Cross Country – Spectators are allowed for contests please keep these to no more than two per contestant. Stay socially distanced along the course and wear a mask at all times.

Boys Tennis – Spectators are allowed for contests please keep these to no more than two per contestant. Stay socially distanced along and wear a mask at all times.

Boys Golf – Spectators are allowed for contests please keep these to no more than two per contestant. Stay socially distanced along the course and wear a mask at all times.

Slow-pitch Softball – Spectators are allowed for contests please keep these to no more than two per contestant. Stay socially distanced and wear a mask at all times. Spectators may need to bring chairs to set up along the outfield fence.

Football – No spectators are allowed at any football events at this time. This includes JV and C team games. We continue to advocate for changes to this rule with the Governor’s office and local department of health and we will immediately adjust if we are able to.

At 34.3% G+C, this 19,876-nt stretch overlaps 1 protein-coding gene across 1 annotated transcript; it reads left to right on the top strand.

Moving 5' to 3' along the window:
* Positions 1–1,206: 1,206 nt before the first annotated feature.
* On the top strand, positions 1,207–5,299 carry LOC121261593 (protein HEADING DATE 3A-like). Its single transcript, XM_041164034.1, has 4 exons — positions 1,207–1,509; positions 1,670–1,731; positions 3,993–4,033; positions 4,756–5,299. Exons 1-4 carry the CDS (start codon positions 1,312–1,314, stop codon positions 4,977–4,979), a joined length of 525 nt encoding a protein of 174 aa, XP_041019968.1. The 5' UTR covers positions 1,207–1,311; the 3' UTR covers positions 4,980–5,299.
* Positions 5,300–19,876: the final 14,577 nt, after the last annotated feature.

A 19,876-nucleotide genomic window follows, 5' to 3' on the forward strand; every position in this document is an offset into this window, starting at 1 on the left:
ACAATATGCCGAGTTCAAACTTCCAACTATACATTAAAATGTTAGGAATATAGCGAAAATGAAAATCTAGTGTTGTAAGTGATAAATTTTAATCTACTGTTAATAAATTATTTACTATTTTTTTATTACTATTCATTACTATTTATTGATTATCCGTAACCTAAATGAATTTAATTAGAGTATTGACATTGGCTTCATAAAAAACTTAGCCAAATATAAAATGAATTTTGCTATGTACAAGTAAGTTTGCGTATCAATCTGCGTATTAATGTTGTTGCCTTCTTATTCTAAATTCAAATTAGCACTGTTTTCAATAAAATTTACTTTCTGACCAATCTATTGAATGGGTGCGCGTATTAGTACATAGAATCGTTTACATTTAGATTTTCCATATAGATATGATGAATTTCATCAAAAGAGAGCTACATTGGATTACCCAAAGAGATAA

All contests held at Camas High School Gymnasium and Doc Harris Stadium will be live streamed at subscriptions can be purchased which will give you access to all volleyball, girls soccer and football games played at Camas School District sites. Other GSHL schools will also be streaming their contests and we will update you with locations of those streams. If they use the NFHS network, your subscription will work for those games as well.

Link to Athletic Bulletin ~

Camas Running Back Jacques Badolato-Birdsell.

Vancouver, WA — Clark County’s COVID-19 activity rate declined again this week, down to 209.8 cases per 100,000, according to Clark County Public Health. Last week, the rate was 262.2 cases per 100,000.